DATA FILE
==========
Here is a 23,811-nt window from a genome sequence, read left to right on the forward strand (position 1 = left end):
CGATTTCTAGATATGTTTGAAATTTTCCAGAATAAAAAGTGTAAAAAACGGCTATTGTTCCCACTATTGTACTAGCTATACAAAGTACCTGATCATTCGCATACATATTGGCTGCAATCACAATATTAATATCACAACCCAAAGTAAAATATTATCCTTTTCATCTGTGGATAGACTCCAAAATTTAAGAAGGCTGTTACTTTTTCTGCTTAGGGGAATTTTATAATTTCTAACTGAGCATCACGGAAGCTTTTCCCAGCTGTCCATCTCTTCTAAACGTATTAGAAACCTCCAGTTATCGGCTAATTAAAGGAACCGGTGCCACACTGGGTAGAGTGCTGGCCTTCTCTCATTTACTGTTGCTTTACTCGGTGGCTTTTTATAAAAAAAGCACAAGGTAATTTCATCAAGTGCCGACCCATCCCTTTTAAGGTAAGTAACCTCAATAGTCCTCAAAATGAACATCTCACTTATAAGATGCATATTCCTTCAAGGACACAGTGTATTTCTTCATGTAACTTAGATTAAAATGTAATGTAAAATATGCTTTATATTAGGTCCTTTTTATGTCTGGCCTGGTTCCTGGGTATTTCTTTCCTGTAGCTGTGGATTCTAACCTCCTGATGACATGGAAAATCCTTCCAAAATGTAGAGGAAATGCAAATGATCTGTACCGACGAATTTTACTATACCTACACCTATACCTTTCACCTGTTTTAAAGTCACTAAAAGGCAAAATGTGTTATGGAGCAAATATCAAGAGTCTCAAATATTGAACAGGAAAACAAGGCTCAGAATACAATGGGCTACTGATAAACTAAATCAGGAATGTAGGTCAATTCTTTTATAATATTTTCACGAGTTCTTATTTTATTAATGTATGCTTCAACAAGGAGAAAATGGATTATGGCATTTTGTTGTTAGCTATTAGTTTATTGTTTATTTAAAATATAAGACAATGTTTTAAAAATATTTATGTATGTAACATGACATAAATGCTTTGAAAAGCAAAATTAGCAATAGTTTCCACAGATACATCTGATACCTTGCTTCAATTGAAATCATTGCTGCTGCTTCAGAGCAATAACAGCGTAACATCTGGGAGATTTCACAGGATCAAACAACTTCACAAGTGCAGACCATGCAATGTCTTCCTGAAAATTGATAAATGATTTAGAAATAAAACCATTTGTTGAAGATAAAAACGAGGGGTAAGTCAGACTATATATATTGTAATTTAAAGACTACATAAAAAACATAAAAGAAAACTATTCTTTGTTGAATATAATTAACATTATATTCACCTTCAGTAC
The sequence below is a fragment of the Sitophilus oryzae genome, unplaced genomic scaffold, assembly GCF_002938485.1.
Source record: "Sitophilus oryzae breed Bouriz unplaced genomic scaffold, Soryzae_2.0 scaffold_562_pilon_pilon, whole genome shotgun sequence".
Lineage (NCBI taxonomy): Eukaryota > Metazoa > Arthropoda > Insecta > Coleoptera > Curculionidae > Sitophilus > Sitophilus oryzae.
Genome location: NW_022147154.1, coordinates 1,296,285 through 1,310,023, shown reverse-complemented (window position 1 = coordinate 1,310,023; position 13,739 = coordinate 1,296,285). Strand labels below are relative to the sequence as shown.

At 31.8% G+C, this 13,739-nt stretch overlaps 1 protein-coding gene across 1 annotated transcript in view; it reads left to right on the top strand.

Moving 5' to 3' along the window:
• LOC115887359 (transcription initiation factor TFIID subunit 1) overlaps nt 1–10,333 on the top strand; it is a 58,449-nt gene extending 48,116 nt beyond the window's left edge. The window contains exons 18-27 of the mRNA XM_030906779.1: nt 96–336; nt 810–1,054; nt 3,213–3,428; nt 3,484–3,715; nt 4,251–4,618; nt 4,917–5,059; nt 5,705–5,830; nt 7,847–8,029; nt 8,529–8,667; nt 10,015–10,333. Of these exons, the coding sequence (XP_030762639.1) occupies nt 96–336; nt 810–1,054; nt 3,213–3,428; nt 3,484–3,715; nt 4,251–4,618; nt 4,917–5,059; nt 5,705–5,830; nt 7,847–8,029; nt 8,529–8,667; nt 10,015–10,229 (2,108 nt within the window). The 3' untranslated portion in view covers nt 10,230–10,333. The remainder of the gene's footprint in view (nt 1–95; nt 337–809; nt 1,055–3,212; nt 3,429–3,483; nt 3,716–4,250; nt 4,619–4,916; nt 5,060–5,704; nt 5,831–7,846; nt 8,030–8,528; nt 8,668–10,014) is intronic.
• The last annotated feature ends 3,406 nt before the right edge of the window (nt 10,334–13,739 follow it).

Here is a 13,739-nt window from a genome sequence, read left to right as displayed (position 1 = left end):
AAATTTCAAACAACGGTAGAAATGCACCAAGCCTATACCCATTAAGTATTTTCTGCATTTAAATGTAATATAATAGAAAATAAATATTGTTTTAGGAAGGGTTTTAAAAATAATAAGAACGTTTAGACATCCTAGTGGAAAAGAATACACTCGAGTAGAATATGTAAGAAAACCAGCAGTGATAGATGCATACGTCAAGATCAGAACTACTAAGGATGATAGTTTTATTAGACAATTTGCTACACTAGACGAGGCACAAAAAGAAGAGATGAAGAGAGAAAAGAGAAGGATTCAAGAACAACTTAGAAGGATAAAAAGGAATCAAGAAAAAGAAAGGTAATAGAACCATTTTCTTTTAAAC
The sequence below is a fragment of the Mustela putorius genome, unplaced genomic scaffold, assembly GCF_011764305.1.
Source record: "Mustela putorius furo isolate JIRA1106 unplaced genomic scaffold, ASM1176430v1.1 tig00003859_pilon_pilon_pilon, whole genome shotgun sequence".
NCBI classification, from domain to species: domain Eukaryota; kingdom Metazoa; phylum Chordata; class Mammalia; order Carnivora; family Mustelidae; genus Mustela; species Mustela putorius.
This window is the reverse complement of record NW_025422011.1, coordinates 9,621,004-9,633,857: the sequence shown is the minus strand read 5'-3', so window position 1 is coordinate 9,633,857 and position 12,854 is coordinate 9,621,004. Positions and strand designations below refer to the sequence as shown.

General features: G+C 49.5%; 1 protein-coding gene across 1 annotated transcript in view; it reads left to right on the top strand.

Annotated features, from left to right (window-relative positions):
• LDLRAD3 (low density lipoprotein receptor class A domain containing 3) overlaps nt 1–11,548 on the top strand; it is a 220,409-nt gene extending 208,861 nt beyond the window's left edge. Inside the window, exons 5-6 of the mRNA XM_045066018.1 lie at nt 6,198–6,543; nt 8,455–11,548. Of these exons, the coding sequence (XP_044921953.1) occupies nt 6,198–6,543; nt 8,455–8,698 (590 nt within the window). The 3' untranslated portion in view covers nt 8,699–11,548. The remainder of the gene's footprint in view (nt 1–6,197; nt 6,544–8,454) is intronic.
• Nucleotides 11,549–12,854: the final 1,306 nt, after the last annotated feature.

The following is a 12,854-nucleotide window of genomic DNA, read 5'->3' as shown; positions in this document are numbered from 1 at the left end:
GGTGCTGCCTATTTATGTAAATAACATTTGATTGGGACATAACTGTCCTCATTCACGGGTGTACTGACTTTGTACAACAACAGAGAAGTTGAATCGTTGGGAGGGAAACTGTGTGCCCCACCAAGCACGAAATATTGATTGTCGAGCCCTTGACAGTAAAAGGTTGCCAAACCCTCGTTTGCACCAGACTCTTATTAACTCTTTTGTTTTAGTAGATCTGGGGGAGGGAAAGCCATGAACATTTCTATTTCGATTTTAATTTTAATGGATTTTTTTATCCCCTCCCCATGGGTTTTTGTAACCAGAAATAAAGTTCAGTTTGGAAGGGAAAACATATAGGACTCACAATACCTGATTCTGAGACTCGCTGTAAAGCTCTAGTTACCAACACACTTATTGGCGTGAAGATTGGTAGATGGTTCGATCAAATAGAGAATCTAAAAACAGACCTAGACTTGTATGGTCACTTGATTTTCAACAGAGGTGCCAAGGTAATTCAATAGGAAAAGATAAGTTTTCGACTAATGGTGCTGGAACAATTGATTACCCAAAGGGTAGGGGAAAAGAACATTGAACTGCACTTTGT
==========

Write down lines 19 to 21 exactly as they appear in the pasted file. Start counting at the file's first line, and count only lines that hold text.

• LDLRAD3 (low density lipoprotein receptor class A domain containing 3) overlaps nt 1–11,548 on the top strand; it is a 220,409-nt gene extending 208,861 nt beyond the window's left edge. Inside the window, exons 5-6 of the mRNA XM_045066018.1 lie at nt 6,198–6,543; nt 8,455–11,548. Of these exons, the coding sequence (XP_044921953.1) occupies nt 6,198–6,543; nt 8,455–8,698 (590 nt within the window). The 3' untranslated portion in view covers nt 8,699–11,548. The remainder of the gene's footprint in view (nt 1–6,197; nt 6,544–8,454) is intronic.
• Nucleotides 11,549–12,854: the final 1,306 nt, after the last annotated feature.

The following is a 12,854-nucleotide window of genomic DNA, read 5'->3' as shown; positions in this document are numbered from 1 at the left end: